Linux Journal Contents #147, July 2006
Opinions on Opinionated Software
by Kevin Bedell
The creator of Ruby on Rails doesn't rail but opines.
Introduction to Ruby
by Reuven M. Lerner
New to Ruby? Here's the primer you're looking for.
by Dirk Elmendorf
A rich repository of modules called RubyGems awaits you.
Ruby as Enterprise Glue
by Maik Schmidt
How to pull together a heterogenous environment with Ruby.
Rails Writ Large
by Scott Raymond
If you want freedom, add constraints.
by Anthony J. Stieber
The unsung OpenSSL command line.
The Searchable Site
by Golda Velez
Take a glimpse at Webglimpse for search capabilities for your site.
Under-Ice Sonar Visualization
by Richard R. Shell, Garner C. Bishop and Douglas B. Maxwell
What's going on down under you.
by Matthew E. Hoskins
It's important to ask, who's watching the guard?
Reuven Lerner's At the Forge
Marcel Gagné's Cooking with Linux
A Gem of an Idea
Dave Taylor's Work the Shell
Jon maddog Hall's Beachhead
Sinking of the USS Proprietary
Doc Searls' Linux for Suits
Causes and Effects
Nicholas Petreley's /var/opinion
It's free. It's proprietary. No, it's two (click) two (click) two distros in one.
In Every Issue
Practical Task Scheduling Deployment
July 20, 2016 12:00 pm CDT
One of the best things about the UNIX environment (aside from being stable and efficient) is the vast array of software tools available to help you do your job. Traditionally, a UNIX tool does only one thing, but does that one thing very well. For example, grep is very easy to use and can search vast amounts of data quickly. The find tool can find a particular file or files based on all kinds of criteria. It's pretty easy to string these tools together to build even more powerful tools, such as a tool that finds all of the .log files in the /home directory and searches each one for a particular entry. This erector-set mentality allows UNIX system administrators to seem to always have the right tool for the job.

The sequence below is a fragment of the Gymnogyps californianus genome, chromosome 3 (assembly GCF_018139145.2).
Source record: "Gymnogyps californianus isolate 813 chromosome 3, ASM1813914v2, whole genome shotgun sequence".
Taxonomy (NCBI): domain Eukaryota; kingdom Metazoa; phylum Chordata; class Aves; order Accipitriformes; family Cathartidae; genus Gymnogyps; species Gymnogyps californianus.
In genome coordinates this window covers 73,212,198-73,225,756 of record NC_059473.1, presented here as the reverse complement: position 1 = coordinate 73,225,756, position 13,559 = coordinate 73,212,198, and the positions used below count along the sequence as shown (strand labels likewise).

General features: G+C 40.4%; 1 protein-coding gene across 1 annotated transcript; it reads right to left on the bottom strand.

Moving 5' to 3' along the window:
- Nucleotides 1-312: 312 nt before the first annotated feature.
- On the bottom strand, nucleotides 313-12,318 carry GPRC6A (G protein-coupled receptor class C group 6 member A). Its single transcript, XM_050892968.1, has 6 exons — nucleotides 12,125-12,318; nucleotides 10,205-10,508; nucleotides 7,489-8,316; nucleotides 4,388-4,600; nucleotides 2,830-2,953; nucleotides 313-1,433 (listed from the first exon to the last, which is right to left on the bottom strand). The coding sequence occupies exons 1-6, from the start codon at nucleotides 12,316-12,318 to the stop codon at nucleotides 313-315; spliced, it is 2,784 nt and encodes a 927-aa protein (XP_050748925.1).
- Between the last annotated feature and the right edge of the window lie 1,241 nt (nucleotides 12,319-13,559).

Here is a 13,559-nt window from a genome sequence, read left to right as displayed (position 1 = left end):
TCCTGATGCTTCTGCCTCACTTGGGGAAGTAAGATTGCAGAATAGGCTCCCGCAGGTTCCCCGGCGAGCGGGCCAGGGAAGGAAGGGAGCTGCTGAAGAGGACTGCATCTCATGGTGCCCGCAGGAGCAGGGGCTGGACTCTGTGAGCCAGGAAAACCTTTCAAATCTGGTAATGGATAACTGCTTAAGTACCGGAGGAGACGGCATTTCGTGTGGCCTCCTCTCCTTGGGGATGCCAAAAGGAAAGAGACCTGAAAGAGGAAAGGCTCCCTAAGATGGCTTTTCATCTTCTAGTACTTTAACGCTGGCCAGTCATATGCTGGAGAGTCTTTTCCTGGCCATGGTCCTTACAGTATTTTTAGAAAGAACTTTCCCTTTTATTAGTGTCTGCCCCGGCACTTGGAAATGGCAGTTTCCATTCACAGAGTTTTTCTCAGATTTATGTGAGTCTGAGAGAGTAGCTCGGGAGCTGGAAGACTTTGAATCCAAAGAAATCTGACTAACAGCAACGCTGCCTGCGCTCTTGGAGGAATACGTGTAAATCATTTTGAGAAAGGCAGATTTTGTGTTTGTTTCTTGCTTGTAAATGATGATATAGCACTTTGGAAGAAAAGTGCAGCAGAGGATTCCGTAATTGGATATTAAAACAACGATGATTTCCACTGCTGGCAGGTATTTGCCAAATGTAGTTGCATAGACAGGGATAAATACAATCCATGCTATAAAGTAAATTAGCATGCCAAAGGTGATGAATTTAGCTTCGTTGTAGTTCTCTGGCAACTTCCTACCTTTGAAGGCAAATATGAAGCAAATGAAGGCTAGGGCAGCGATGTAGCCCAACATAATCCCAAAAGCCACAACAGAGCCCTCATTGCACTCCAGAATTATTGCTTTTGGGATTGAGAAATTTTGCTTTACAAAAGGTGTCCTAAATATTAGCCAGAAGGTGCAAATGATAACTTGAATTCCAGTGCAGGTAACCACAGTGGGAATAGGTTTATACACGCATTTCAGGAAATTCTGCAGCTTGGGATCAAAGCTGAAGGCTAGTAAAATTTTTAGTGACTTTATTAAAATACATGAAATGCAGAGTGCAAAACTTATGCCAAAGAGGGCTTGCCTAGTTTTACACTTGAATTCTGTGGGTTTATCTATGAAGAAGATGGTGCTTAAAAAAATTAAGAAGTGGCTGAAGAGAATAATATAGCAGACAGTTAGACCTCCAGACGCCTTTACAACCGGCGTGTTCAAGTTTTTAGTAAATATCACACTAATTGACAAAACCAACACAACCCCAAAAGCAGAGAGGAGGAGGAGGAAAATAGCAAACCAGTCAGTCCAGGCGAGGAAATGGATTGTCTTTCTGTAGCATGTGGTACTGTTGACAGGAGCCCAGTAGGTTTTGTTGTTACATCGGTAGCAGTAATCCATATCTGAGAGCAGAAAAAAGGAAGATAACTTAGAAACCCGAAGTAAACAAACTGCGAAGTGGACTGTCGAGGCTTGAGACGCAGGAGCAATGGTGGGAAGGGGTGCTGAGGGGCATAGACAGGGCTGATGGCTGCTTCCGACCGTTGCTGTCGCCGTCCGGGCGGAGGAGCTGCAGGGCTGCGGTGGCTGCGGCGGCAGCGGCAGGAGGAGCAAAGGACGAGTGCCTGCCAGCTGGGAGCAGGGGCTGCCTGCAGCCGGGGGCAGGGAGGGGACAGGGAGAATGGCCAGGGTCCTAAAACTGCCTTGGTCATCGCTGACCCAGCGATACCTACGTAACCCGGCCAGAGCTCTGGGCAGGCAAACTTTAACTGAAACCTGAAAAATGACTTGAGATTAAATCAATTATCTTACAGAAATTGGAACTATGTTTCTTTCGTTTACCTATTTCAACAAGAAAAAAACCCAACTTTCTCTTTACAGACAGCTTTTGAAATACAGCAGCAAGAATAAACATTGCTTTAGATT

Cron traditionally has been considered another such a tool for job scheduling, but is it enough? This webinar considers that very question. The first part builds on a previous Geek Guide, Beyond Cron, and briefly describes how to know when it might be time to consider upgrading your job scheduling infrastructure. The second part presents an actual planning and implementation framework.
Join Linux Journal's Mike Diehl and Pat Cameron of Help Systems.
Free to Linux Journal readers.Register Now!
- SUSE LLC's SUSE Manager
- Linux Kernel Testing and Debugging
- My +1 Sword of Productivity
- Tech Tip: Really Simple HTTP Server with Python
- Managing Linux Using Puppet
- Murat Yener and Onur Dundar's Expert Android Studio (Wrox)
- Returning Values from Bash Functions
- Raspberry Pi: the Perfect Home Server
- Rogue Wave Software's Zend Server
- Non-Linux FOSS: Caffeine!
With all the industry talk about the benefits of Linux on Power and all the performance advantages offered by its open architecture, you may be considering a move in that direction. If you are thinking about analytics, big data and cloud computing, you would be right to evaluate Power. The idea of using commodity x86 hardware and replacing it every three years is an outdated cost model. It doesn’t consider the total cost of ownership, and it doesn’t consider the advantage of real processing power, high-availability and multithreading like a demon.
This ebook takes a look at some of the practical applications of the Linux on Power platform and ways you might bring all the performance power of this open architecture to bear for your organization. There are no smoke and mirrors here—just hard, cold, empirical evidence provided by independent sources. I also consider some innovative ways Linux on Power will be used in the future.Get the Guide